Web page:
Goldman Sachs' long-running gender bias lawsuit set for June 2023 trial
NEW YORK, Aug 23 (Reuters) - A U.S. federal judge on Monday rejected Goldman Sachs Group Inc's bid to dismiss most of a 12-year-old class action alleging widespread bias against women in pay and promotions, and said the case will finally go to trial next June.
U.S. District Judge Analisa Torres in Manhattan disagreed with Goldman's argument that the class of about 1,800 plaintiffs should be decertified because there was no proof that each member had lost pay and thus had standing to seek damages.
The judge narrowed the damages class to include female vice presidents and associates employed at various times since 2002 in Goldman's investment banking, investment management and securities divisions, and exclude those not employed long enough or who did not suffer reduced compensation.
Torres also refused to let Goldman appeal her March ruling allowing the plaintiffs to sue as a group because the Wall Street bank had subjected them to the same employment policies. She set a June 5, 2023 trial date.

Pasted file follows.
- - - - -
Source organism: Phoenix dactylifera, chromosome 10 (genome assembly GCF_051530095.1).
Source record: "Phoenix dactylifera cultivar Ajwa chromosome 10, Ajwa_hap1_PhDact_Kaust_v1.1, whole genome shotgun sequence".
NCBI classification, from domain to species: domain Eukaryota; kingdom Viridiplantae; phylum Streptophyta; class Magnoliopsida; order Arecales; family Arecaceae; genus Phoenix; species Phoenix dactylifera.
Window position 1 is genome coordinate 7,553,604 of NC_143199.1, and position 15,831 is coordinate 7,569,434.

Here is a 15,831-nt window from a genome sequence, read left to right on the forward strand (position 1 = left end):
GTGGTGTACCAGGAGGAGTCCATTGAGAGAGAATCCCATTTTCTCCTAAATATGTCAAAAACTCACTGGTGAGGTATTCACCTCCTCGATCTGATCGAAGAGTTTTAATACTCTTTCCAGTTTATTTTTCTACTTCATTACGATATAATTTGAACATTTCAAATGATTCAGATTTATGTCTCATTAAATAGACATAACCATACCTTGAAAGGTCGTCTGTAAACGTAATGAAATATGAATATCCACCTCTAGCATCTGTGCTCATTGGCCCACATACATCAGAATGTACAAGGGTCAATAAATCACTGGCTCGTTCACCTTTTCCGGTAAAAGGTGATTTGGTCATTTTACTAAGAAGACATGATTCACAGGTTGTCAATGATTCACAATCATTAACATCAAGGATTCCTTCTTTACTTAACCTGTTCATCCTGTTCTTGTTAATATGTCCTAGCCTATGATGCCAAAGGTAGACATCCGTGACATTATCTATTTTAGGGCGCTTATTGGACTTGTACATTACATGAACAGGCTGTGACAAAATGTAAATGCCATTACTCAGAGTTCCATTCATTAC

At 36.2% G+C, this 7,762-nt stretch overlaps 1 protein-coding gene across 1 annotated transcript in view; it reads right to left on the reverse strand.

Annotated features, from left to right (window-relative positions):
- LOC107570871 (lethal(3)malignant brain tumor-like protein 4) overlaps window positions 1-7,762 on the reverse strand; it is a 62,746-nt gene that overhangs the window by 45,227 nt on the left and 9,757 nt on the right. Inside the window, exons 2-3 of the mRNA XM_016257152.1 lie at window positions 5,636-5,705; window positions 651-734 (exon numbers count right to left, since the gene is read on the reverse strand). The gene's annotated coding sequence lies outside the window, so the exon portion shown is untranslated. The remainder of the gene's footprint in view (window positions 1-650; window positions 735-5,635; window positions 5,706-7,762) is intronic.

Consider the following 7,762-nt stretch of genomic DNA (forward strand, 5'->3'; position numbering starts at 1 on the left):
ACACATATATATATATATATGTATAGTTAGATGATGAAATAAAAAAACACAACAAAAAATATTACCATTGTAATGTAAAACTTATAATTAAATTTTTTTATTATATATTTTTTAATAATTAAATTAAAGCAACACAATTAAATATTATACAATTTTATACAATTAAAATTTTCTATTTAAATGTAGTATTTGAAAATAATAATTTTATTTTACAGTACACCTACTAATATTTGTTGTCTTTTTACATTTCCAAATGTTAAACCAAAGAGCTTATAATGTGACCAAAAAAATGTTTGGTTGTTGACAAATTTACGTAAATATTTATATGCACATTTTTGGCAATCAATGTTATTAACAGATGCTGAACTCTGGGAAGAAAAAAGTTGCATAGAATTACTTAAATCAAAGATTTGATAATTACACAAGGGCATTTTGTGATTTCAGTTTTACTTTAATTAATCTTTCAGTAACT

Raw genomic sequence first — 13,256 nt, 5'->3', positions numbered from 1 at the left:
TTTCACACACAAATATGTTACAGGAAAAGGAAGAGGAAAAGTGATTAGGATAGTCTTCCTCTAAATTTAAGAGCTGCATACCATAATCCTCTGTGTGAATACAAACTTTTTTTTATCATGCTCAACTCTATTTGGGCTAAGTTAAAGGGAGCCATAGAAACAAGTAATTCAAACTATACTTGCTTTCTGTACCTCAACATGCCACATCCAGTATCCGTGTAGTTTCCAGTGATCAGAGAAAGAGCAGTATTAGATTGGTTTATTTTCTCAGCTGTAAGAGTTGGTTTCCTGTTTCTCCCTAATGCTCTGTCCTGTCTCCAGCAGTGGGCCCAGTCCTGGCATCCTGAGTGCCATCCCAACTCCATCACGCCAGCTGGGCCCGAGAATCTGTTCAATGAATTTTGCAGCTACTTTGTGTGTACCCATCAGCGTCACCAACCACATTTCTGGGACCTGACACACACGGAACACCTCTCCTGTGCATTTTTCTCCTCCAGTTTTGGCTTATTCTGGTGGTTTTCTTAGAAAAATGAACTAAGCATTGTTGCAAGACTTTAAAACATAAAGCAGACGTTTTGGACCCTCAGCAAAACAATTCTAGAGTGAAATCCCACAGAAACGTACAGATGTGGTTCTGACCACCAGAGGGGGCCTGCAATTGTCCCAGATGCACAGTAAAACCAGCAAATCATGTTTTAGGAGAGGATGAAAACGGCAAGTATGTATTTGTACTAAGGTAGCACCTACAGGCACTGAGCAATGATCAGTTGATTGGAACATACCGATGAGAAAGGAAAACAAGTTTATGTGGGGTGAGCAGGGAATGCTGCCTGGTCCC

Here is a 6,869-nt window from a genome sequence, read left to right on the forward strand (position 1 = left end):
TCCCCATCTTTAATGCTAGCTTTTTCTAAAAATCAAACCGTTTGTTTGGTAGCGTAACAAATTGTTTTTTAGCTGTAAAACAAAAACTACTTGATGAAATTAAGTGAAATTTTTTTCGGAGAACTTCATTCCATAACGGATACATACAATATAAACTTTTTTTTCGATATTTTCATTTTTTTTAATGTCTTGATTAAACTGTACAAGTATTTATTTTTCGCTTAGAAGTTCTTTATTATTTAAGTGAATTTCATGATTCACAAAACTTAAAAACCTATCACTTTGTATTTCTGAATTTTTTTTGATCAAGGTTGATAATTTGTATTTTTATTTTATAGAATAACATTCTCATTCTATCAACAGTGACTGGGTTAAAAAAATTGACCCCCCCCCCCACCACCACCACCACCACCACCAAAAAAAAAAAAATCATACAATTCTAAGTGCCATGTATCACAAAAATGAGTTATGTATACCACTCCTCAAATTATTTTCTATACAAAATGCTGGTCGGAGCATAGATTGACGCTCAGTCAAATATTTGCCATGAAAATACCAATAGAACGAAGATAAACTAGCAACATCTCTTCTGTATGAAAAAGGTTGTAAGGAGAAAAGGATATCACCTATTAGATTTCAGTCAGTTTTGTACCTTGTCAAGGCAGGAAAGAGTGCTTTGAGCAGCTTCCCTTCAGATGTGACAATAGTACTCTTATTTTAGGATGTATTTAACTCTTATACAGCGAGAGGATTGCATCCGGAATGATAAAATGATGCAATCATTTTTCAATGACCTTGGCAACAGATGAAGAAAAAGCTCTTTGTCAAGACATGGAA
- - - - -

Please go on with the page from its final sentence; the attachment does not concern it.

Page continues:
The plaintiffs accused Goldman of systematically paying women less than men, and giving women weaker performance reviews that impeded their career growth.
Their lawsuit is among the highest-profile cases targeting Wall Street's alleged unequal treatment of women, including in litigation against many banks that stretches back decades.
Goldman has denied wrongdoing, and called the plaintiffs' statistical evidence oversimplified and misleading.
In a statement, the bank said: "Goldman Sachs is proud of its long record of promoting and supporting women, and we look forward to vigorously defending ourself against these baseless claims."
Anne Shaver, a lawyer for the plaintiffs, said her clients looked forward to the trial, and were pleased the judge rejected Goldman's attempt to "evade answering for its decades-long pattern and practice of gender discrimination."
The plaintiffs are led by Cristina Chen-Oster, Mary De Luis and Allison Gamba, who were Goldman vice presidents, and Shanna Orlich, who was an associate.
The case is Chen-Oster et al v. Goldman Sachs & Co, U.S. District Court, Southern District of New York, No. 10-06950.
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